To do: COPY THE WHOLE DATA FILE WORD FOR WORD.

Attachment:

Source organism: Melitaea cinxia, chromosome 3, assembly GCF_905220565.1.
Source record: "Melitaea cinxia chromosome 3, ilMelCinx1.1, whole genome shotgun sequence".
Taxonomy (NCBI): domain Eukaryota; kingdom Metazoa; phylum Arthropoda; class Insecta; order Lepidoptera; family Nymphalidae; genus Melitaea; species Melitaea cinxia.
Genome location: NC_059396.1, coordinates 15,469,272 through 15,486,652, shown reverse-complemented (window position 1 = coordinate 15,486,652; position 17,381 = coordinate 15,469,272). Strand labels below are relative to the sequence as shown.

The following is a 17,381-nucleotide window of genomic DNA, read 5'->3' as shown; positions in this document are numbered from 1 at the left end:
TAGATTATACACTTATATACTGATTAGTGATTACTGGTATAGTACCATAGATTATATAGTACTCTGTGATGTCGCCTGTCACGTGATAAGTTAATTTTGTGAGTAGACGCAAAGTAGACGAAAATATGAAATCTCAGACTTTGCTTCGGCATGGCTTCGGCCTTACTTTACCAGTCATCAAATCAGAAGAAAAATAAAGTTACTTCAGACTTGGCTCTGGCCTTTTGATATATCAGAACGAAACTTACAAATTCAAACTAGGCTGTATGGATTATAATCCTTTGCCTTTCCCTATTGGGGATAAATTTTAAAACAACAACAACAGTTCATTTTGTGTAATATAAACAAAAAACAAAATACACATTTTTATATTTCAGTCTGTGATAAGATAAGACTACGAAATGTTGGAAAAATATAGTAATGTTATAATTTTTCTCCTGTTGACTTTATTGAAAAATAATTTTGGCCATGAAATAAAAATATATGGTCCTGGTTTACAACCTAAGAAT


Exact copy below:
Source organism: Melitaea cinxia, chromosome 3, assembly GCF_905220565.1.
Source record: "Melitaea cinxia chromosome 3, ilMelCinx1.1, whole genome shotgun sequence".
Taxonomy (NCBI): domain Eukaryota; kingdom Metazoa; phylum Arthropoda; class Insecta; order Lepidoptera; family Nymphalidae; genus Melitaea; species Melitaea cinxia.
Genome location: NC_059396.1, coordinates 15,469,272 through 15,486,652, shown reverse-complemented (window position 1 = coordinate 15,486,652; position 17,381 = coordinate 15,469,272). Strand labels below are relative to the sequence as shown.

The following is a 17,381-nucleotide window of genomic DNA, read 5'->3' as shown; positions in this document are numbered from 1 at the left end:
TAGATTATACACTTATATACTGATTAGTGATTACTGGTATAGTACCATAGATTATATAGTACTCTGTGATGTCGCCTGTCACGTGATAAGTTAATTTTGTGAGTAGACGCAAAGTAGACGAAAATATGAAATCTCAGACTTTGCTTCGGCATGGCTTCGGCCTTACTTTACCAGTCATCAAATCAGAAGAAAAATAAAGTTACTTCAGACTTGGCTCTGGCCTTTTGATATATCAGAACGAAACTTACAAATTCAAACTAGGCTGTATGGATTATAATCCTTTGCCTTTCCCTATTGGGGATAAATTTTAAAACAACAACAACAGTTCATTTTGTGTAATATAAACAAAAAACAAAATACACATTTTTATATTTCAGTCTGTGATAAGATAAGACTACGAAATGTTGGAAAAATATAGTAATGTTATAATTTTTCTCCTGTTGACTTTATTGAAAAATAATTTTGGCCATGAAATAAAAATATATGGTCCTGGTTTACAACCTAAGAAT